Later, I expressed my incredulity to my own assistant principal: How could no one know the test scores? She shared how she stumbled across the OCR students' End of Course exam scores while exploring the district's new data-management system. A folder labeled "Unknown" piqued her curiosity. In it, she found the files with the scores! No one in the district had ever bothered to look; they were tucked safely away.
The test scores were "Unknown" because no one cared to know. All that mattered was that the OCR program was a boon to the district's graduation rates (which had increased by 13 points the previous year).
I soon discovered that there was more to their ignorance than apathy. After securing access from my principal to my own school's scores, I was permitted to present them at the district's next credit-recovery meeting. They were dismal—over 70 percent scored at the lowest level (which I learned later was consistent with statewide OCR scores). Naively expecting a receptive audience, I was shouted down by my colleagues—"What's wrong with you, buddy? Do you have some kind of axe to grind?"—who left the meeting angrily. So much for the ideal of neutral, impersonal "data-driven" decisionmaking!
In an era in which this ideal of "data-driven," "evidence-based" decision-making is regarded as a professional standard for school administrators, the absence of research evidence on OCR is quite startling. The implementation of OCR has far outpaced the research, which is only beginning to catch up. A study published in 2019 looked at credit recovery outcomes over a four-year period in a large urban school district. It found that while online coursetaking was positively associated with credits earned and high school graduation (predictably!), there was an increasingly negative association between the number of school years in which students took an online course and performance on math and reading exams. Specifically, students who took OCR courses for all four years of high school were set back in math and reading progress by the equivalent of one year!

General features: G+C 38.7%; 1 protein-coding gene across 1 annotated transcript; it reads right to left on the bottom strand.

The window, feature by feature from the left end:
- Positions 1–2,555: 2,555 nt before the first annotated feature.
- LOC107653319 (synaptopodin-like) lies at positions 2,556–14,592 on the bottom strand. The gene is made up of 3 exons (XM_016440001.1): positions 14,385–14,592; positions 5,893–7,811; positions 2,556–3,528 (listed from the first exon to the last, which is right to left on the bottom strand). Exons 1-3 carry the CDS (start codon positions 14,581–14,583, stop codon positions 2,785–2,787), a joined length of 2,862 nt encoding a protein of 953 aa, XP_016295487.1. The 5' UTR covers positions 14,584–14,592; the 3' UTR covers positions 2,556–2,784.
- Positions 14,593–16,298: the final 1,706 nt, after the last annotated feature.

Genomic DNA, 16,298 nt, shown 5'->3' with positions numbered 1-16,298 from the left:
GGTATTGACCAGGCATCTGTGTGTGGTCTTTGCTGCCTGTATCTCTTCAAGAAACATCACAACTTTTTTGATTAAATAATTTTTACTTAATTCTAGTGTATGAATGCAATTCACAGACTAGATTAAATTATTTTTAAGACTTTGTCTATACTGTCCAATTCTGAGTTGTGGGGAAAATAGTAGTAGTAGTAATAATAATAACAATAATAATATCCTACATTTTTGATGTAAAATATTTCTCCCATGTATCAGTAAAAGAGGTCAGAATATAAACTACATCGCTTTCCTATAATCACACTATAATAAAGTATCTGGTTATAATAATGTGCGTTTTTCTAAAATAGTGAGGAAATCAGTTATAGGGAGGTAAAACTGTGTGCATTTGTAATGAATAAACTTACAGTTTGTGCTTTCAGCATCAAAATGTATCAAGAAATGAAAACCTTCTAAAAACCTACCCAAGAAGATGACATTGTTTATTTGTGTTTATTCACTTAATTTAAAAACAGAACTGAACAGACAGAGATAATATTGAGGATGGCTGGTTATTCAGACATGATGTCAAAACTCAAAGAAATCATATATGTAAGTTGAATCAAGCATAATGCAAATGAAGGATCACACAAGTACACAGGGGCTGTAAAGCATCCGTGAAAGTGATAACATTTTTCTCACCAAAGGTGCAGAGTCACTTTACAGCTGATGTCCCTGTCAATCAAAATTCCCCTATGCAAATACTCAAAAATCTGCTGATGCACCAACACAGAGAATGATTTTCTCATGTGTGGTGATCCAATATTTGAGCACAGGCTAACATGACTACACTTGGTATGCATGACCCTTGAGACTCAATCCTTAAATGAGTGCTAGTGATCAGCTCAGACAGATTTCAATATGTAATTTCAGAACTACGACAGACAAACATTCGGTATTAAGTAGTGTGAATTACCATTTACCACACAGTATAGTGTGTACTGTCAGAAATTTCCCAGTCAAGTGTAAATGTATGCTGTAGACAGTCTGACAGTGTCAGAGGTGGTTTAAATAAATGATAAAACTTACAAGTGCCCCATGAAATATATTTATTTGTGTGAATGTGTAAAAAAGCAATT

Such findings should prompt school leaders to re-evaluate their reliance on online courses for credit recovery, but will they? An abundance of research done in the early 2000s on online learning—years before the OCR explosion—found that online environments were generally ineffective for student learning, suggesting that OCR courses would NOT "work." Yet that has stopped few from implementing OCR in their schools.
That's because these decisions are driven by one data point: graduation rates. The efforts to boost rates via bogus online courses are depicted vividly in Slate's investigation The Big Shortcut. Yet is the effect of higher graduation rates sufficient evidence to justify the use of these programs? The research suggests—as the administrator running that meeting believed—a trade-off between higher rates and student achievement. What if more students are graduating but are learning less and are ill-equipped for life post-graduation? Are these trade-offs worth more students having diplomas? These are questions data alone cannot answer.
Campbell's Law is relentless. Pressure schools to raise graduation rates, and they'll raise graduation rates . . . somehow or other. There's good reason to fear that credit recovery has become part of that "or other." Here's hoping that advocates, researchers, parents, practitioners, and policymakers start asking what exactly is going on before—rather than after—credit recovery turns into one more case of "How the heck did we let THAT happen?!"